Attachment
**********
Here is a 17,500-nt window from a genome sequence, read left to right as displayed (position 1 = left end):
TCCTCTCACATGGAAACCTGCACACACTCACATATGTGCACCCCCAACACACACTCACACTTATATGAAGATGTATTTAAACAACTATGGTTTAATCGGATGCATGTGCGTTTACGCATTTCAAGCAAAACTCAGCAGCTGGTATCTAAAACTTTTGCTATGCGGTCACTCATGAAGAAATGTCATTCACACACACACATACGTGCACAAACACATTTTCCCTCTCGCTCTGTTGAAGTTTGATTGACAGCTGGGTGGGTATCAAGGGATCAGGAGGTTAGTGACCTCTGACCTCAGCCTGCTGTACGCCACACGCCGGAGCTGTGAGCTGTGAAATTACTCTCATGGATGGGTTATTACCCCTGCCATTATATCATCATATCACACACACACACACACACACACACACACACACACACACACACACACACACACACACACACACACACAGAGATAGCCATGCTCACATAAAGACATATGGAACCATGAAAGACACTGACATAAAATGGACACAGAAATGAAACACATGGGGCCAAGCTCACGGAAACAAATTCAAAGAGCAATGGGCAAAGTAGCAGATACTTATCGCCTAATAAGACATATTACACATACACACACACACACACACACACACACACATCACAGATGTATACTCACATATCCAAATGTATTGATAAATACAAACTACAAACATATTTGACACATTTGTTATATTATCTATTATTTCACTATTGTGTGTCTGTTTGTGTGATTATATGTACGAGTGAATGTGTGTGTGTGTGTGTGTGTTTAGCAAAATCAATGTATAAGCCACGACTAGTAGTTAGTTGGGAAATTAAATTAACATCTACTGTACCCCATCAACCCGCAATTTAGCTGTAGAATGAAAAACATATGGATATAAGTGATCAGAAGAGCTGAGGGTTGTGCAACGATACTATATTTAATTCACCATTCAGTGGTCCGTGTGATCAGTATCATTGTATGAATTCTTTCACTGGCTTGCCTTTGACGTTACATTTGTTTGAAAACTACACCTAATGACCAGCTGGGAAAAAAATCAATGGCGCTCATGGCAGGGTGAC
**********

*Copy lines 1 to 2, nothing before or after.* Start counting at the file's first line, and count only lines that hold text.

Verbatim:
Here is a 17,500-nt window from a genome sequence, read left to right as displayed (position 1 = left end):
TCCTCTCACATGGAAACCTGCACACACTCACATATGTGCACCCCCAACACACACTCACACTTATATGAAGATGTATTTAAACAACTATGGTTTAATCGGATGCATGTGCGTTTACGCATTTCAAGCAAAACTCAGCAGCTGGTATCTAAAACTTTTGCTATGCGGTCACTCATGAAGAAATGTCATTCACACACACACATACGTGCACAAACACATTTTCCCTCTCGCTCTGTTGAAGTTTGATTGACAGCTGGGTGGGTATCAAGGGATCAGGAGGTTAGTGACCTCTGACCTCAGCCTGCTGTACGCCACACGCCGGAGCTGTGAGCTGTGAAATTACTCTCATGGATGGGTTATTACCCCTGCCATTATATCATCATATCACACACACACACACACACACACACACACACACACACACACACACACACACACACACACACACACACAGAGATAGCCATGCTCACATAAAGACATATGGAACCATGAAAGACACTGACATAAAATGGACACAGAAATGAAACACATGGGGCCAAGCTCACGGAAACAAATTCAAAGAGCAATGGGCAAAGTAGCAGATACTTATCGCCTAATAAGACATATTACACATACACACACACACACACACACACACACACATCACAGATGTATACTCACATATCCAAATGTATTGATAAATACAAACTACAAACATATTTGACACATTTGTTATATTATCTATTATTTCACTATTGTGTGTCTGTTTGTGTGATTATATGTACGAGTGAATGTGTGTGTGTGTGTGTGTGTTTAGCAAAATCAATGTATAAGCCACGACTAGTAGTTAGTTGGGAAATTAAATTAACATCTACTGTACCCCATCAACCCGCAATTTAGCTGTAGAATGAAAAACATATGGATATAAGTGATCAGAAGAGCTGAGGGTTGTGCAACGATACTATATTTAATTCACCATTCAGTGGTCCGTGTGATCAGTATCATTGTATGAATTCTTTCACTGGCTTGCCTTTGACGTTACATTTGTTTGAAAACTACACCTAATGACCAGCTGGGAAAAAAATCAATGGCGCTCATGGCAGGGTGAC